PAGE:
2. Run fly apps create sandwich_ai && fly deploy.

If you want to read more about how to start your new sandwich empire, check out Scaling Large Language Models to zero with Ollama, it explains how to set up Ollama so that it automatically scales itself down when it’s not in use.

The speed of light is only so fast

Being able to spin up GPUs is great, but where really shines is inference at the edge.

Let’s say you have an app that lets users enter ingredients they have in their kitchen and receive a sandwich recipe. Your users expect their recipes instantly (or at least as fast as the other leading apps). Seconds count when you need an emergency sandwich.

It’s depressingly customary in the AI industry to cherry-pick outputs. This was not cherry-picked. I used yi:34b to generate this recipe. I’m not sure what a taco salad sandwich is, but I might be willing to try it.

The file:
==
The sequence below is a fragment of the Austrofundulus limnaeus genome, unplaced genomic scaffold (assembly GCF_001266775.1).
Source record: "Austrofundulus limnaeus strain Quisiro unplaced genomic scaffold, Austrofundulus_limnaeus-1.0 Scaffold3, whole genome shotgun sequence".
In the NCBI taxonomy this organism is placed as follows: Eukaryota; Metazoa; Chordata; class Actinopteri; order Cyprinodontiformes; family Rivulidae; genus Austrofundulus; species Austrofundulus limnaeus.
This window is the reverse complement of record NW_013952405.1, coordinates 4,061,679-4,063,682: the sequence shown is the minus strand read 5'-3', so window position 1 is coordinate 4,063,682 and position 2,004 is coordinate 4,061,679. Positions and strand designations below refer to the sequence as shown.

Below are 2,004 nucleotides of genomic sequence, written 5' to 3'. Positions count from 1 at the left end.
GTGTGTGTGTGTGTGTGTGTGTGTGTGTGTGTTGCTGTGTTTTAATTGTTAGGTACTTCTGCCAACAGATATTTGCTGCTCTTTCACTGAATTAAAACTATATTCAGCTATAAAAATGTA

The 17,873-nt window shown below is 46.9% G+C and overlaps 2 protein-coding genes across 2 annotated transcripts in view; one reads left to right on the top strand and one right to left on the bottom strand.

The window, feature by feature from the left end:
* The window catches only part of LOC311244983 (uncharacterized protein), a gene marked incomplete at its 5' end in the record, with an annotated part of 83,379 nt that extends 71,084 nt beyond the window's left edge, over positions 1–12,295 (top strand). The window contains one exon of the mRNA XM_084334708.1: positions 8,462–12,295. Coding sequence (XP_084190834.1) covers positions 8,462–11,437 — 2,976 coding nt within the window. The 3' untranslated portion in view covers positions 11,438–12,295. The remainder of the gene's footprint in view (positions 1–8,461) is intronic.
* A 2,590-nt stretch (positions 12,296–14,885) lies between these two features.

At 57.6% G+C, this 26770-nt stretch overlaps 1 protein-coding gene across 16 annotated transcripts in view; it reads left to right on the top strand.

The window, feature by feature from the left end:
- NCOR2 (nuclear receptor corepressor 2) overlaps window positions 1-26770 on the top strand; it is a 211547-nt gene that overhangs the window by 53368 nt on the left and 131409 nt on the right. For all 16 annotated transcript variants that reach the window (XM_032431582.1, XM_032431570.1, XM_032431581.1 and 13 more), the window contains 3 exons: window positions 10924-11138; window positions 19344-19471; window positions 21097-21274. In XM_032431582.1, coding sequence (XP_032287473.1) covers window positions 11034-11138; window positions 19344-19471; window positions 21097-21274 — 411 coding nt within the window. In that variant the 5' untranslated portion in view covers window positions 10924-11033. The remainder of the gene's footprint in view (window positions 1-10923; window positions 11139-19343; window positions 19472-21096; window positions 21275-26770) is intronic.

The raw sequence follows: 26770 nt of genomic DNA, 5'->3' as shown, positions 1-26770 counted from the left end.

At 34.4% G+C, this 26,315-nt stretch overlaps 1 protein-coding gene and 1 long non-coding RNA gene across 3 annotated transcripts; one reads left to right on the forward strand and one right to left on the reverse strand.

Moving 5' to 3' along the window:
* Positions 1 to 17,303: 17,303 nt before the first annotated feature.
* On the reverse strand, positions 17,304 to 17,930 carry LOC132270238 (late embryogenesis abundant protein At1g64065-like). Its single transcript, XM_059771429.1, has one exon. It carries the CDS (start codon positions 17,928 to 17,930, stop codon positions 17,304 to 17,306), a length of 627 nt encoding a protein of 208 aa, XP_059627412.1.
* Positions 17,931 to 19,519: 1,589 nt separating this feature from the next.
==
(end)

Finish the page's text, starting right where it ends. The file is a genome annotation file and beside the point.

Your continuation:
A conversation between a user and an artificial intelligence. The user asks: "What kind of sandwich can I make with an egg, a taco shell, and a pound of ground beef?" The AI responds: " You can make a breakfast taco or a taco salad sandwich with the ingredients you have. Here's how to prepare each: for the breakfast taco. Cook the pound of ground beef in a pan until browned. Season with salt, pepper, and any other desired spices like chili powder or taco seasoning. While the beef is cooking, fry an egg (or scramble it if you prefer) in another pan. Warm up the taco shell in the oven or microwave according to the package instructions. Assemble the taco by placing the ground cooked beef in the taco shell followed by the fried egg. You can also add any additional toppings like diced onions avocados, avocado, salsa or cheese if you have them. Serve with a side of hot sauce or sour cream if desired. For the taco salad sandwich: Prepare the ground beef as in the breakfast taco recipe above. Instead of frying an egg, you can cook it sunny side up or over easy depending on your preference. Crumble the taco shell into small pieces and mix them with the cooked ground beef. Assemble the sandwich by layering the crumbled taco shell mixture and ground beef in two slices of bread. Top with the fried egg and any additional toppings you like such as shredded lettuce, diced tomatoes, or sliced olives. Serve with a side of salsa or ranch dressing if desired. Both options are hardy and can be easily customized based on your taste preferences. Enjoy!"